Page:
In the face of mounting criticism that the proposal would violate freedom of religion, freedom of expression, and the right to equality, Premier François Legault explained in March 2019 that his Government would invoke the Charter’s notwithstanding clause so as to “éviter les longues batailles juridiques” (“avoid lengthy judicial battles”).

Bill 21 (An Act respecting the Laicity of the State) came into force in June 2019, and included a declaration under the notwithstanding clause. However, despite the Premier’s intention to avoid judicial battles, the first constitutional challenge to the legislation was initiated within 24 hours after it came into effect. 

Webber argues that much of the received wisdom on Section 33 is mistaken. He describes two perspectives based on what constitutional lawyers might interpret a legislature achieves by invoking the notwithstanding clause. In the first instance, a lawyer might say it makes exception to targeted rights and freedoms by overriding or suspending Charter rights. 

The second perspective is that that notwithstanding clause makes exception to judicial review. On this view, a lawyer might say that the clause insulates legislation from constitutional challenges in the courts.

Noting how neither reading of the clause aligns with its wording, Webber instead proposes “a third and novel reading of the notwithstanding clause,” one focused on the key word in Section 33: the “operation” of legislation.

Webber provides an analytical exploration of the “operation” of legislation, by reviewing the parliamentary supremacy of pre-Confederation statutes and foundations of English law, subsequent statutes that governed Canada as a dominion, leading to the Charter in 1982, and how these successive constitutional documents informed constitutional jurisprudence that settles the meaning of legislation’s “operation.”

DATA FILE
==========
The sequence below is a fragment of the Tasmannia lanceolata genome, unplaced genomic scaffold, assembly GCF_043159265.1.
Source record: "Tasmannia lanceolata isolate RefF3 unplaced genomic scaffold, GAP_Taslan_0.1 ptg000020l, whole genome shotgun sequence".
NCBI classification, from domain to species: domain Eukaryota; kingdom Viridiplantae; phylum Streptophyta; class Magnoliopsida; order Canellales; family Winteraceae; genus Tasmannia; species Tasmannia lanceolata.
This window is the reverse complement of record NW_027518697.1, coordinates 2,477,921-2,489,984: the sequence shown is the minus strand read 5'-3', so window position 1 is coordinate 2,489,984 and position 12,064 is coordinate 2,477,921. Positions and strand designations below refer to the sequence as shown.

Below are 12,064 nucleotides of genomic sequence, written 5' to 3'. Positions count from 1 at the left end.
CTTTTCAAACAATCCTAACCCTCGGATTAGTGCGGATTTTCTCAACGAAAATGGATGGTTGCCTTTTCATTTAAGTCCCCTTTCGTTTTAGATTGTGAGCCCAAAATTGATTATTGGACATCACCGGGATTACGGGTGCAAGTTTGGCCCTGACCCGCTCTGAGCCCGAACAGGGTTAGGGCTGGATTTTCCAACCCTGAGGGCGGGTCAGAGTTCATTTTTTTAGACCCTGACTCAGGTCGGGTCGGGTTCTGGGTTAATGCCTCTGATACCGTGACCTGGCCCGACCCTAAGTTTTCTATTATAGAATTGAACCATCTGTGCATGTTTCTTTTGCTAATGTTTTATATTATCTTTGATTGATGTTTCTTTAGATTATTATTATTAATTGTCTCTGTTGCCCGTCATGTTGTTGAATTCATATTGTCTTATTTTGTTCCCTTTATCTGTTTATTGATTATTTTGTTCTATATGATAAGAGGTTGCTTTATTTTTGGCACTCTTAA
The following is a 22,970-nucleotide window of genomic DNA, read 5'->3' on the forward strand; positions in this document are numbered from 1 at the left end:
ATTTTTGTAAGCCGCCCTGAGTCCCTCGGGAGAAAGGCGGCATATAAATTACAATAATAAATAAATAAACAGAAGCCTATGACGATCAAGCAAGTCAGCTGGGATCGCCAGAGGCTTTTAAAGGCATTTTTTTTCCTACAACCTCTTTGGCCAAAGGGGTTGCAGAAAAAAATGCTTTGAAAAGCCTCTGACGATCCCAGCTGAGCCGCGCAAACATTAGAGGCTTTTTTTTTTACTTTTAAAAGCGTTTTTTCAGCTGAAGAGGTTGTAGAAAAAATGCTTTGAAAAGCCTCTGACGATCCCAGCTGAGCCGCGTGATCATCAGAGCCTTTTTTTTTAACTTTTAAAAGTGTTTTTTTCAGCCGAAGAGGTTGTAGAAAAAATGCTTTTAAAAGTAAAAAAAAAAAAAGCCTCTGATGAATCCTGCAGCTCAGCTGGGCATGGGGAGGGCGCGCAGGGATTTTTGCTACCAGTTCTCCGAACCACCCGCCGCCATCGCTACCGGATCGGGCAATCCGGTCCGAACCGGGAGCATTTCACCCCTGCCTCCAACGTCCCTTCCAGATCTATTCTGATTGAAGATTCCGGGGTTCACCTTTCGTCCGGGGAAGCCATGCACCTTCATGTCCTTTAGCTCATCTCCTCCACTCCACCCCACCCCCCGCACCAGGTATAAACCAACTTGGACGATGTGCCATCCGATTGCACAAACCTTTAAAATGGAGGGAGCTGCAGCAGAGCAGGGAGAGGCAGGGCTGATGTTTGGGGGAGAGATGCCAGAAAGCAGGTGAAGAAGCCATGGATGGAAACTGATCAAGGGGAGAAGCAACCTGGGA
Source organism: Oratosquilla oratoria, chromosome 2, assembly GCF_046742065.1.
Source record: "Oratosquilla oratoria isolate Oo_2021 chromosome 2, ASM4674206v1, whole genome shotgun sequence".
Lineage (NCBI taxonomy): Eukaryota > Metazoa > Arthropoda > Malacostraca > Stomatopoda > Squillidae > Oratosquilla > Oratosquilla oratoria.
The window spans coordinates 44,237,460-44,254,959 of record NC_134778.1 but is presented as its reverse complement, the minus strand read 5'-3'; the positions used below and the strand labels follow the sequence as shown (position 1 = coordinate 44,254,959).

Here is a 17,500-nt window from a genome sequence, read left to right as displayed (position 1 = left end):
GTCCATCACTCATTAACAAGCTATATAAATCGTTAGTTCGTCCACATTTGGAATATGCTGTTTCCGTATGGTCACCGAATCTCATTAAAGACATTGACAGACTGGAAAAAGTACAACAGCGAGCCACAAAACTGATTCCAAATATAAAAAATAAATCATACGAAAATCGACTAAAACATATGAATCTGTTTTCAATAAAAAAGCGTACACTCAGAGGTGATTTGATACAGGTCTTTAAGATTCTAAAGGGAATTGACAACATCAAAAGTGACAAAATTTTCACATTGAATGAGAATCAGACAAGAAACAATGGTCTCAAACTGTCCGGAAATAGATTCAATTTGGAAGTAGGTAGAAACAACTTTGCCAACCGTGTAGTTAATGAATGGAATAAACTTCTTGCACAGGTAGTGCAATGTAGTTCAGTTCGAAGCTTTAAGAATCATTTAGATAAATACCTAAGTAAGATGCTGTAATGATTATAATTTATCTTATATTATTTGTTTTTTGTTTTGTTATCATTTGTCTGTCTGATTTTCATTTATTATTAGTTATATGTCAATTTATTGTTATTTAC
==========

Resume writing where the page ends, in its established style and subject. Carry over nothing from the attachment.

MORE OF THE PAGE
Drawing on this constitutional history, Webber says that Section 33 “does not override rights and does not deny judicial review. The only matter deemed to be settled by the notwithstanding clause is legislation’s operation.”

Webber indicates that if his interpretation of the notwithstanding clause is correct, “it is wrong to say that the clause overrides rights and it is wrong to say that it blocks judicial review.”

Conversely, he says, “it is right to say that claimants can go to court and the court can declare legislation inconsistent with rights and freedoms and, because of such inconsistency, invalid and void.” Despite being invalid and void, legislation would continue to “operate” so long as the notwithstanding cause is in effect but would cease to “operate” immediately after.

Webber draws an analogy to many Commonwealth countries like the United Kingdom, New Zealand, and various Australian jurisdictions, all of which "make it explicitly clear that the continuing operation of legislation is not affected by a judicial declaration of incompatibility” between legislation and rights and freedoms.

While it would be an “unusual position under the Canadian Charter for legislation to be found inconsistent with Charter rights and freedoms and yet, despite such a finding, to continue to operate, that is the normal course of things in the United Kingdom, New Zealand, and several Australian states.”

Webber concludes that in the Charter’s nearly 40 years of existence, no court has conclusively addressed the meaning of Section 33, let alone settled it. But the recent challenge to Bill 21 before the Quebec Superior Court provides a first opportunity for a court to determine whether the “operation” of legislation is the only thing secured by a legislature when Section 33 is invoked.

Professor Grégoire Webber is Canada Research Chair in Public Law and Philosophy of Law at Queen’s Law, cross-appointed to the Department of Philosophy, and Visiting Fellow at the London School of Economics and Political Science. He is joint convenor of the Queen’s Colloquium in Legal and Political Philosophy.

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Watch this video filmed on April 17, 1982, as Queen Elizabeth II and Prime Minister Pierre Trudeau sign the Constitution Proclamation, bringing the Constitution home and enacting the Charter of Rights and Freedoms that would guarantee fundamental rights and freedoms for all Canadians.